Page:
Education minister Katrina Hanse-Himarwa lied under oath and gave a false version in the High Court during her trial on a charge under the Anti-Corruption Act.
This was one of the damning findings that judge Christie Liebenberg made against Hanse-Himarwa in the judgement in which he yesterday convicted her on a charge of corruptly using an office or position to obtain gratification.
By denying that she had a meeting with officials from the then housing ministry and the Mariental municipality on 16 December 2014, in the face of "overwhelming evidence" by four state witnesses who contradicted her version, the only reasonable conclusion to come to was that
Hanse-Himarwa "did not take the court fully into her confidence, and tried to mislead the court by contriving the facts to favour her version," judge Liebenberg remarked in his judgement.
He continued: "In an attempt to exonerate herself from the incriminating evidence of four state witnesses, she deliberately decided to mislead the court by testifying under oath that the meeting of the 16th December never took place - this was a blatant lie."
The judge added: "Though one can clearly see why she decided to follow this route in that she wanted to distance herself from evidence that exposed her governance and enforcement of her own will as governor of the region at the meeting, the fact remains that it did not pay off. Consequentially, her evidence in this regard is rendered false beyond reasonable doubt."
Briefly addressing media reporters in the Windhoek High Court after she had been pronounced guilty, Hanse-Himarwa (52) said her views of the case were "completely different" from what judge Liebenberg had ruled.
"It is just another human being that has listened to the case the way that I have been listening to it, and the way my lawyers have listened to it. My view is completely different from what the judge has been viewing, and what he has decided on today. [...] We will study the judgement, and for sure, this is not the end," she said.
Hanse-Himarwa also acknowledged that the guilty verdict would have an impact on her political career - but said she was not bothered by it because it "is nothing".
"It is obvious that it has its own impact on your political career, but that for me is not even the end," she said.
She also stated: "I am not moved because this is nothing."
Asked whether she would resign from her position as minister, Hanse-Himarwa said: "Let's hear the way forward. I will keep you posted."
Hanse-Himarwa is the most highly placed political office-bearer yet convicted on a charge investigated by Namibia's Anti-Corruption Commission. She remains free on a warning from the court, and has to return to the dock on 24 July for the start of a presentence hearing.
ACC director general Paulus Noa yesterday said the judgement showed that the fight against corruption needed collaboration between members of the public and investigators.
"Cases depend on how much members of the public are prepared to give evidence to the investigators. Without evidence, the court cannot pronounce itself in favour of the state. But if people are not willing to provide evidence, the court cannot do anything, and they will continue to accuse the ACC of not doing anything," he stated.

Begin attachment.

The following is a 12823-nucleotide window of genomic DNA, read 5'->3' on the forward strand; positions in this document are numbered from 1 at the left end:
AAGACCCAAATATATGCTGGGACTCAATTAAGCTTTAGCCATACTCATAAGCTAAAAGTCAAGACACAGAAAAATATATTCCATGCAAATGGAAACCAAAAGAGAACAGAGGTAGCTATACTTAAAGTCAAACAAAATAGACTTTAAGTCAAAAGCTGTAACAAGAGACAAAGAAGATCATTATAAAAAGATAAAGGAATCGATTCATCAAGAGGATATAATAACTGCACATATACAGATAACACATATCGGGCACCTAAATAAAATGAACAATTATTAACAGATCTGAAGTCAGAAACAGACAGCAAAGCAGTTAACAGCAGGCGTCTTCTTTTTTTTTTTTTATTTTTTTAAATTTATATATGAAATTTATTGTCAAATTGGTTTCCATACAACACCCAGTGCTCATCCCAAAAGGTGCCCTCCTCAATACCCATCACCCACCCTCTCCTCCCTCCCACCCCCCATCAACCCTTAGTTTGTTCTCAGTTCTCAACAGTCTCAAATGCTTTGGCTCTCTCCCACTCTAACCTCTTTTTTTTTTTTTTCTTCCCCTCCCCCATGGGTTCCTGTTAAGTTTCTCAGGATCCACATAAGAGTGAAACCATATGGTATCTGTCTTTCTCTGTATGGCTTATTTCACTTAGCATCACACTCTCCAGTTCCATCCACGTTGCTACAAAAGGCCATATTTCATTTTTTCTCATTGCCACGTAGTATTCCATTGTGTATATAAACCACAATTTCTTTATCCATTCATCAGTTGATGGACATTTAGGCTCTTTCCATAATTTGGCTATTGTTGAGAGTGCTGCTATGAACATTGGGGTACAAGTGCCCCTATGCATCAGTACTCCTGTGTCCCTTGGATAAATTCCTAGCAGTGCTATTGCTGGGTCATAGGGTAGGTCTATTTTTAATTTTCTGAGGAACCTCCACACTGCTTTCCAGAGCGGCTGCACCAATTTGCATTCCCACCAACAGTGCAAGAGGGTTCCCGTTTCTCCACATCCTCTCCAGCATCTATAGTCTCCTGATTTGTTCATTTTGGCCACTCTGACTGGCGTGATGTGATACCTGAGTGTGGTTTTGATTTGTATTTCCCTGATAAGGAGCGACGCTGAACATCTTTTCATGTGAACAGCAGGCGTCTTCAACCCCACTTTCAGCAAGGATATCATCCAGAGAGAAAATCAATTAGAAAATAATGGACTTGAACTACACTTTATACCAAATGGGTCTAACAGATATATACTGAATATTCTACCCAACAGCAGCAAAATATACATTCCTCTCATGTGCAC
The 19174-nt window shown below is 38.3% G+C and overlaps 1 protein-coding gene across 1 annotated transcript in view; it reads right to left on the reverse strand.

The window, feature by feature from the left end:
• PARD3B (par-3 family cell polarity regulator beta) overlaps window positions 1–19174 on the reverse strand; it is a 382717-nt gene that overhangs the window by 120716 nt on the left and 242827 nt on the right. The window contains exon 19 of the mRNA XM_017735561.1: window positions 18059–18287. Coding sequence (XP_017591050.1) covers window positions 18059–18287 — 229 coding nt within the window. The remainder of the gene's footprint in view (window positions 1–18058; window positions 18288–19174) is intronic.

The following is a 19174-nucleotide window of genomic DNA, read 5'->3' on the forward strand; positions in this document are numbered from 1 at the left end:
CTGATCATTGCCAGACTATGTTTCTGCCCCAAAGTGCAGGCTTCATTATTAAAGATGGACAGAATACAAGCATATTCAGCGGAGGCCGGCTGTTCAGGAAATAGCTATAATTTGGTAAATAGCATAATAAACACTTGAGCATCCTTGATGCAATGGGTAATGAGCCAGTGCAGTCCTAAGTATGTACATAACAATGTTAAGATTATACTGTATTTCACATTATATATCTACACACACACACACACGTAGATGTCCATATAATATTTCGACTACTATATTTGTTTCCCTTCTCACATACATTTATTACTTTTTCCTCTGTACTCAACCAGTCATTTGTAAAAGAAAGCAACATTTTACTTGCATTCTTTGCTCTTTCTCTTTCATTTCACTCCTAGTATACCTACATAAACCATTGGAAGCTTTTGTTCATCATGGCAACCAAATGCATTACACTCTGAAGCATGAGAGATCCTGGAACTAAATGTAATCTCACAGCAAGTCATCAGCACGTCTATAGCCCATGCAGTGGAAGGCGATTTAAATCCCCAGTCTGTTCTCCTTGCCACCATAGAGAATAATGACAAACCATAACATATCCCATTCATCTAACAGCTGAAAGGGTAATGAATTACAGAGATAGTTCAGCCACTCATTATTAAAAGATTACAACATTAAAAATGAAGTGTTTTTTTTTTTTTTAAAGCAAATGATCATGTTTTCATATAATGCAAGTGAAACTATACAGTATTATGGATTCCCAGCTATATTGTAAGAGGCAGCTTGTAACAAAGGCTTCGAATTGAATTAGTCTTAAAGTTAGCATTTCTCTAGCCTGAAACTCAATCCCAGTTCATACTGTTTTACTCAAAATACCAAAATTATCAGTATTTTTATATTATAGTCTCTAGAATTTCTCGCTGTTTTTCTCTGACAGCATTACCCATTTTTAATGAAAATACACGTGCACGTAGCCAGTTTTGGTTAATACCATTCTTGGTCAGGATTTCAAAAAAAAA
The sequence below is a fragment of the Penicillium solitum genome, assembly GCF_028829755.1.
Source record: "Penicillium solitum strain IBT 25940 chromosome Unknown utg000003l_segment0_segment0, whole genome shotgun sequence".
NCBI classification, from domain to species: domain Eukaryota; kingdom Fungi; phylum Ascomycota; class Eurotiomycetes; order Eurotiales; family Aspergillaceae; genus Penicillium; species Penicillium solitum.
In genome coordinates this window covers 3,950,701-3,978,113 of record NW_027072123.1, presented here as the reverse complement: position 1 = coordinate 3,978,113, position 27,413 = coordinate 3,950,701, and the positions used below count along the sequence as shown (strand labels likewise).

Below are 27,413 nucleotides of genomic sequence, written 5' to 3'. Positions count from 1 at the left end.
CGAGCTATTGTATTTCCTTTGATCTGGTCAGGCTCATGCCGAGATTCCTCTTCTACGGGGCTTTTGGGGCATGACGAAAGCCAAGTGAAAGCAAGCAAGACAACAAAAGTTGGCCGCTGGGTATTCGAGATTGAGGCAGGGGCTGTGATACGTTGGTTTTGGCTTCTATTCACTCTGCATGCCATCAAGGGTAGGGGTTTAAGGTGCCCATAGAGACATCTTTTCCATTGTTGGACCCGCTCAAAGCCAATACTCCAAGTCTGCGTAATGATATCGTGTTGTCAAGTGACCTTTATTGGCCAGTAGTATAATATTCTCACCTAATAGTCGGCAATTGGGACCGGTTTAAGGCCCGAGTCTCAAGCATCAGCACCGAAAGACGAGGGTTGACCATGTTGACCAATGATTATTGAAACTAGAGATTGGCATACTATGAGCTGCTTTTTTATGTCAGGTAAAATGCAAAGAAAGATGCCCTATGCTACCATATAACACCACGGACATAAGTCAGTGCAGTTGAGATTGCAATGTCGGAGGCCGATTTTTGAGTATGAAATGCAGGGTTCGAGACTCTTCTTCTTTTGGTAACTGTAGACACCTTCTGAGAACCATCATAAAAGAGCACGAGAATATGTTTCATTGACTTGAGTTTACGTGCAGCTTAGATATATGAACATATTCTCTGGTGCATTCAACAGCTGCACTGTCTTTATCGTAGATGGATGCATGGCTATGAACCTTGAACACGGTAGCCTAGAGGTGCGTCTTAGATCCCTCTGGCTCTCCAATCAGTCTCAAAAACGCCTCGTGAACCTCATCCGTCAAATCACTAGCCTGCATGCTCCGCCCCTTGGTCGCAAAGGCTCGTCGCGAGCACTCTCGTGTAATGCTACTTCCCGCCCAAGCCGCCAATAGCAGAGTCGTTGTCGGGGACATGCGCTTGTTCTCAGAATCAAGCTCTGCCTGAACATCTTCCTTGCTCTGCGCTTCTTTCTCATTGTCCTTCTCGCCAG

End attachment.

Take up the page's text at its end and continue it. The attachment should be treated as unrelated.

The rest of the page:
Judge Liebenberg convicted Hanse-Himarwa on a charge of corruptly using an office or position to obtain gratification for herself or another person after finding that there was "overwhelming evidence" showing that she was present at a meeting at Mariental on 16 December 2014, and that she directed officials from the then housing ministry and the Mariental municipality at the meeting to make changes to a list of people selected to receive houses built under the government's mass housing development programme at the town.
The changes involved the removal of the names of two people from the list, and the addition of two other names - the one a sister-in-law of Hanse-Himarwa, while the other was also a relative of hers - to the list.
The judge concluded that the evidence heard during the trial established beyond reasonable doubt that Hanse-Himarwa, as Hardap governor, "clearly abused the power and authority vested in her office" when insisting that the list of beneficiaries under the mass housing development programme should be amended to her satisfaction, thereby ensuring that at least one of her family members directly benefit from her actions.
Judge Liebenberg also commented that he found any suggestion that the four witnesses who implicated Hanse-Himarwa regarding the meeting of 16 December 2014 acted in concert to falsely incriminate her "preposterous and unsubstantiated by the established facts". He noted that two of the four witnesses did not know her before the meeting, while the other two had a good relationship with her before and after the meeting.
Defence lawyer Sisa Namandje charged throughout the trial that ACC investigators concocted a case against Hanse-Himarwa - but in the end failed to convince judge Liebenberg on that score as well, with the judge finding that there was no evidence to substantiate any claim that the prosecution of Hanse-Himarwa and her trial were the result of a conspiracy between the ACC and state witnesses, and that she had been deprived of a fair trial.
The state is being represented by deputy prosecutor general Ed Marondedze, assisted by Salomon Kanyemba.
Read the original article on Namibian.
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